3. Line lists
In Papers I and II, atomic transitions and their gf-values were from Abbott (1982) and Kurucz & Peytremann (1975). In this work, these data have been replaced by the data on a CD-ROM distributed by Kurucz & Bell (1995). This data is manipulated as described below. In particular, in contrast to the previous stellar wind and supernova codes, the present code's improved treatment of line formation is greatly facilitated by creating two line lists containing identical data but differently ordered.
The first step in using the Kurucz-Bell data is to infer their atomic model for each ion. Thus, a file (I) is constructed in which, for each ion, the energy levels featuring in the transition array and their J-values are tabulated. A second file (II) can then be constructed in which, for each ion, its transitions' log gf values are tabulated, with the transitions being identified only by u and l, the indices in file I of the upper and lower energy levels. These two files provide compact storage of the data and allow rapid construction of working line lists for specific models.
Because of the difference in the excitation formula (Sect. 2) between normal and metastable levels, it is useful to identify metastable levels in these files. This is done by replacing by in file I and l by in file II.
From these basic files, a list of transitions relevant for a particular model is created as follows:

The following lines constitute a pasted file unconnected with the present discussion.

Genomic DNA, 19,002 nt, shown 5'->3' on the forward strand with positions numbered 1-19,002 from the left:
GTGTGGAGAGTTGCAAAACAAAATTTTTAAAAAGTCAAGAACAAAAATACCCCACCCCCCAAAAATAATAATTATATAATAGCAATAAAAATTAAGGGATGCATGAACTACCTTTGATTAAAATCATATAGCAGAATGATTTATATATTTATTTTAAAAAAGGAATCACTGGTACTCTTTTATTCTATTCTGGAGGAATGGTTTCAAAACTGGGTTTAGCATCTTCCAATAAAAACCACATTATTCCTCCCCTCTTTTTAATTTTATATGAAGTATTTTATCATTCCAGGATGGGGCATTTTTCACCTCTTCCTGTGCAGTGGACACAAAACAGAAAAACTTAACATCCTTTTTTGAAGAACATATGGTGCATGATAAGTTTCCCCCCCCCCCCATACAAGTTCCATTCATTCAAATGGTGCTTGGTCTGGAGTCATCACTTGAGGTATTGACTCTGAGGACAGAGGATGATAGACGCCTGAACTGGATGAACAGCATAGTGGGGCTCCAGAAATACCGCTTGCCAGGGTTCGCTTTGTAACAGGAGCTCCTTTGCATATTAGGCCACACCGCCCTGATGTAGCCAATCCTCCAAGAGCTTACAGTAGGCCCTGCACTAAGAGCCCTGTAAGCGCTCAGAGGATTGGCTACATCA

1) All lines of an element are excluded if it is absent from the adopted mixture.
2) All lines of an element's -th ion are excluded if , an appropriate limiting potential.
3) Of the surviving transitions, a further culling eliminates all those with Sobolev optical depths everywhere , an appropriately small cut-off value.
Having thus excluded all inconsequential transitions, those that survive are organized into two line lists as follows:
I) Line list A: lines ordered according to frequency with .
II) Line list B: lines grouped according to ion and then, for each ion, according to the index u of the transitions' upper levels.
Because of the expansion of the SN's envelope, the co-moving frequency of a photon in free flight decreases with time. Line list A serves therefore as usual to identify efficiently the next transition with which a photon (or photon packet) might interact. On the other hand, after a packet has been absorbed by the transition , the possible radiative decays are the set of permitted transitions with the same upper level. But these transitions are contiguous in line list B, and so an appropriate random selection of the re-emitted packet's frequency can be simply and efficiently made.
© European Southern Observatory (ESO) 1999
Online publication: April 12, 1999